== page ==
Mishaps at breakneck speed

Review: 'Flaming Idiots' derives comedy from pace, energetic cast

It has been observed that farce is tragedy sped up, and that could apply to Lawrence Community Theatre's production of "Flaming Idiots," in which potentially appalling mishaps are transformed into comedy by being played at breakneck speed.

It's almost exhausting to watch the cast, ably directed by Charles Whitman, as they bungle their way to a last-minute happy ending. Farce requires continual entrances and exits, mistaken identity, misunderstanding, and knockabout physicality, and all are in plentiful supply in this play.

The story is simple but bizarre: Two ex-postal workers who know nothing about food service open a restaurant, hiring a chef and waiter as afterthoughts. Lack of business prompts them to organize a mock murder in the restaurant, hoping for greater visibility. Problems ensue: a deaf-mute chef, an incompetent hit-man, an untimely policeman -- the list goes on. Forget the unlikeliness of it all, and enjoy the characters' anguished efforts to deal with it all.

Mark Mackie plays Phil, a would-be restaurateur, with the same desperate energy as the would-be hotelier in "Fawlty Towers." He projects the character's mindless determination to succeed despite the collapse of virtually every aspect of his business venture. His partner, the hapless Carl, is played with a sweet innocence by Brent McCall. Carl is comically over his head from the opening scene onward, and McCall shows him veering easily from manic anxiety to blissful unawareness and back.

Dan Spurgin as Task, a mounted policeman, throws himself into the role with loose-jointed abandon. Every scene he plays is entertaining, whether blithely ignoring the evidence of crime or pursuing his unrequited love for the chef. Barbara Johnson plays the role of the chef, a major presence onstage despite the character's deaf-mute handicap. Her silent stage business creates an island of sanity in the restaurant's mad environment, and her rag-doll flexibility heightens the effectiveness of the fast-paced physical action.

Louie, the hit-man hired to bring notoriety to the restaurant, is played with commanding stage presence by Don McIntyre. He makes credible the character's unlikely combination of assassin and Alzheimer's, and nothing -- including calmly dipping his own tie in his coffee -- disturbs his poise and gravitas.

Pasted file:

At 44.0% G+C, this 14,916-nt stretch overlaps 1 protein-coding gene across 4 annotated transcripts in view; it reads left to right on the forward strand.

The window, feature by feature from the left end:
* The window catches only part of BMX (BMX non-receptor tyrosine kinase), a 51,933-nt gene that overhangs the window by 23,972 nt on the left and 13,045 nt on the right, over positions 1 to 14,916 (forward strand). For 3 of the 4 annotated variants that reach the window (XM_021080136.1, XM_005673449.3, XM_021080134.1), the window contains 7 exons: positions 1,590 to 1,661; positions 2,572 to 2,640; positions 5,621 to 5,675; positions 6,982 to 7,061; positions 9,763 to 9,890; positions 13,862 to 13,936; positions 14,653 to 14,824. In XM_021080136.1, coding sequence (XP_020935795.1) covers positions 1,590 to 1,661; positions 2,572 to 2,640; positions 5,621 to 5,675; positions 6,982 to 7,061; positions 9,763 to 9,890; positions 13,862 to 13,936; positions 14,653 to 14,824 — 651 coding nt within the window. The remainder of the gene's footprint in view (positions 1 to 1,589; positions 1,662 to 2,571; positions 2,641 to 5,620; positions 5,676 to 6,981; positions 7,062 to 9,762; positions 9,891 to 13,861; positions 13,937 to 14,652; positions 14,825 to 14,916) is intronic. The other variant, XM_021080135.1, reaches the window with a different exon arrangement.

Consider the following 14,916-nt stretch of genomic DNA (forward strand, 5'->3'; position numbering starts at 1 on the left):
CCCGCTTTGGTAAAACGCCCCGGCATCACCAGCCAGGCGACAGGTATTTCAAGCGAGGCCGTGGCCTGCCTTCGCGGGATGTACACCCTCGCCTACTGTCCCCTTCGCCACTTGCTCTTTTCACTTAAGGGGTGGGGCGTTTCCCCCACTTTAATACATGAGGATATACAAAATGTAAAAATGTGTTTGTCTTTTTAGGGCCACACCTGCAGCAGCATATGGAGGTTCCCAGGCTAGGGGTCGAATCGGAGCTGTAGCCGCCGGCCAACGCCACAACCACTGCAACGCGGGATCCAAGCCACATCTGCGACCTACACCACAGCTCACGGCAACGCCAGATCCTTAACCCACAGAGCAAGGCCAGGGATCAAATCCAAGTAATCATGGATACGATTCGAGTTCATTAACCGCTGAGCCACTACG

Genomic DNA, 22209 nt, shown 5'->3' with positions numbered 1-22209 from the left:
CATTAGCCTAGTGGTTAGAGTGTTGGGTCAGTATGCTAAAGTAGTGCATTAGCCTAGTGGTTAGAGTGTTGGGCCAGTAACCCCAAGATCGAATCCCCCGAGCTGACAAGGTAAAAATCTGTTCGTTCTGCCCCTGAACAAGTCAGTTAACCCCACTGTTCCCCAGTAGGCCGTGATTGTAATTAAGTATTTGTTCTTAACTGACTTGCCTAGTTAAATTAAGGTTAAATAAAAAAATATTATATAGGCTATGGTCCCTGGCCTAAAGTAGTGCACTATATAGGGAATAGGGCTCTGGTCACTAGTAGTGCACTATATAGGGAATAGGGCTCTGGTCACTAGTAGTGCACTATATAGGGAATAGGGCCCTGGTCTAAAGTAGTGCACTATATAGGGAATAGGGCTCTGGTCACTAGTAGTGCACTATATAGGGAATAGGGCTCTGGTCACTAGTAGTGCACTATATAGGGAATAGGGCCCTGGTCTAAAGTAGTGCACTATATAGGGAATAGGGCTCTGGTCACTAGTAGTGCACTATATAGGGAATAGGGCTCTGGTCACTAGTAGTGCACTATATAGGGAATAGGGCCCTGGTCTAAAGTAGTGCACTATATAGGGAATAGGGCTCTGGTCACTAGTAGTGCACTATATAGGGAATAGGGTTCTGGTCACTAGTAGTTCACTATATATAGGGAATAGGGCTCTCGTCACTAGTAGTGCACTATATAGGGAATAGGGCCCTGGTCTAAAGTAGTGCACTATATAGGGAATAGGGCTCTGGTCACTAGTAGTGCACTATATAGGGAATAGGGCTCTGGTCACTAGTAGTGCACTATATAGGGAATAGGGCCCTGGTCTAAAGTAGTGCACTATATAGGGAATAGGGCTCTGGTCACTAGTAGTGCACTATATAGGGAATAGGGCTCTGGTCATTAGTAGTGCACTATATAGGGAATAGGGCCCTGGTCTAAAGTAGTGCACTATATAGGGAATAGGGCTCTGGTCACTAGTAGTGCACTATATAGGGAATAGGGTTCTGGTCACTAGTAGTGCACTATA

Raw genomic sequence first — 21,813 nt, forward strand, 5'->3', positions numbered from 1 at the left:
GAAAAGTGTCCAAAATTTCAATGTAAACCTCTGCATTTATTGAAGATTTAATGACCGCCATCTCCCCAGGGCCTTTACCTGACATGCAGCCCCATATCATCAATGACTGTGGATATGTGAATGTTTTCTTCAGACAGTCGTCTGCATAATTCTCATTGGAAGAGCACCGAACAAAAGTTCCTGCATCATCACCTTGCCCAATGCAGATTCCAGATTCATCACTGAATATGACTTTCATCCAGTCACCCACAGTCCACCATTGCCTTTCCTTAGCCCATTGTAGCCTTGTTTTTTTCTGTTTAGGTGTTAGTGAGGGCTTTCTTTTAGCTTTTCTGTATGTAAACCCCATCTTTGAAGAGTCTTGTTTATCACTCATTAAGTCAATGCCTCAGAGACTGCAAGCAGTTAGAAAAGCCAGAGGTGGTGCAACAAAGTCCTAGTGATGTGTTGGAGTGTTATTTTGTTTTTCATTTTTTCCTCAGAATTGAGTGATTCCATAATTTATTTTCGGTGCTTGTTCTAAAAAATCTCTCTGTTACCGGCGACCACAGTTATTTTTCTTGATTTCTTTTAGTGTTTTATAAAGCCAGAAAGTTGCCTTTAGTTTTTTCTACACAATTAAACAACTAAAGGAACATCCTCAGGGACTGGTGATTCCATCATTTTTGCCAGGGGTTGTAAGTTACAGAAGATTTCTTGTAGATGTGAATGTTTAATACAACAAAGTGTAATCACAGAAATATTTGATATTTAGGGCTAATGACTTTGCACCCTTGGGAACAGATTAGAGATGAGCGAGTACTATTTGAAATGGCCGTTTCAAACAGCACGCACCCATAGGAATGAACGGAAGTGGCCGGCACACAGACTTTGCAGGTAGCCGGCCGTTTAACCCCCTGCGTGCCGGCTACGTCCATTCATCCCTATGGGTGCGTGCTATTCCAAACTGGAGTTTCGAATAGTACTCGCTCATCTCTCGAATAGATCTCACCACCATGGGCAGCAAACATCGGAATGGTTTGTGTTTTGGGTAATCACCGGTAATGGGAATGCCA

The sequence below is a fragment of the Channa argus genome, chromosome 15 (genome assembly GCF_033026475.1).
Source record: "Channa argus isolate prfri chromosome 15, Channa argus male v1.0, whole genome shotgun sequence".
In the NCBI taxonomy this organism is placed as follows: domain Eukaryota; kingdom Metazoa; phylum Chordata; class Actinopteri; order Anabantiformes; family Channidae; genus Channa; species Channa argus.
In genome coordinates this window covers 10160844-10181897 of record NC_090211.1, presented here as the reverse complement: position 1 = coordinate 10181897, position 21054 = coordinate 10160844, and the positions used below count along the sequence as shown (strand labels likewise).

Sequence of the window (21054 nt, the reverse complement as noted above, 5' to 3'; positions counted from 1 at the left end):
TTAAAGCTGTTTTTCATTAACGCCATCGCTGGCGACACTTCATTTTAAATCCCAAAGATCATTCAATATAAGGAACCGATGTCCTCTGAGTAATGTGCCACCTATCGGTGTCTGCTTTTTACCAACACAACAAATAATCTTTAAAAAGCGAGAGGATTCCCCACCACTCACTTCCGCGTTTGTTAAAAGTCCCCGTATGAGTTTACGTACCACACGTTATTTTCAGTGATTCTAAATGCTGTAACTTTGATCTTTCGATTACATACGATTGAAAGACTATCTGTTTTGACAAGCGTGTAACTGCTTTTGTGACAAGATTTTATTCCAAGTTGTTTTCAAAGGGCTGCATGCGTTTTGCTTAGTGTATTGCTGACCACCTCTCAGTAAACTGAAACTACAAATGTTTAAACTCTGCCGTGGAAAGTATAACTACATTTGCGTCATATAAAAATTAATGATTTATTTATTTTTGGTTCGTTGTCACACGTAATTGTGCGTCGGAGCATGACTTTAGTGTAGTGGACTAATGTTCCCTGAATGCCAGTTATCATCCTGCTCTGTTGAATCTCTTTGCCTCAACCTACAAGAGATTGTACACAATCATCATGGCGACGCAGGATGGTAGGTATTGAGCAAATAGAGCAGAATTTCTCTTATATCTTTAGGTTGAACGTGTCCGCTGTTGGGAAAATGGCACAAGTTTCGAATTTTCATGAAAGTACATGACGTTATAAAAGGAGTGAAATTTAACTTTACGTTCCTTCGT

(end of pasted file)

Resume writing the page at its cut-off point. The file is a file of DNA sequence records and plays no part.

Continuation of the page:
Aisha Wolgamott gives a nice comic turn as Jayne, an officious and self-absorbed reporter, who never notices her wardrobe malfunction that the rest of the cast can't take their eyes from. She also plays a brief drunk scene to perfection. Daniel Studley takes the role of her principal admirer, Ernesto, a Spanglish-speaking "Norwegian." Studley projects a single-minded stolidity that validates the character's questionable background.

Steve Nelson rounds out the cast, playing an aspiring actor who's temporarily waiting tables. His impromptu Shakespearean rehearsal in the kitchen makes comically clear that continued waiting is more likely than acting.

Jack Riegle once again creates space out of nothing with his set, adding an office and walk-in refrigerator (with convincing doors) to the main stage's kitchen. Annette Cook's costumes suit each character perfectly and show remarkable attention to detail. Dru Goulden's lighting works well, from the dimness of the walk-in to the cheerful workspace of the kitchen, and Jeff Blair as stage manager and assistant director keeps things running smoothly.

Prepare not to mind the tissue-thin plot, typical of farce; prepare instead to enjoy two hours of antic energy. This cast leaves it all on the stage.


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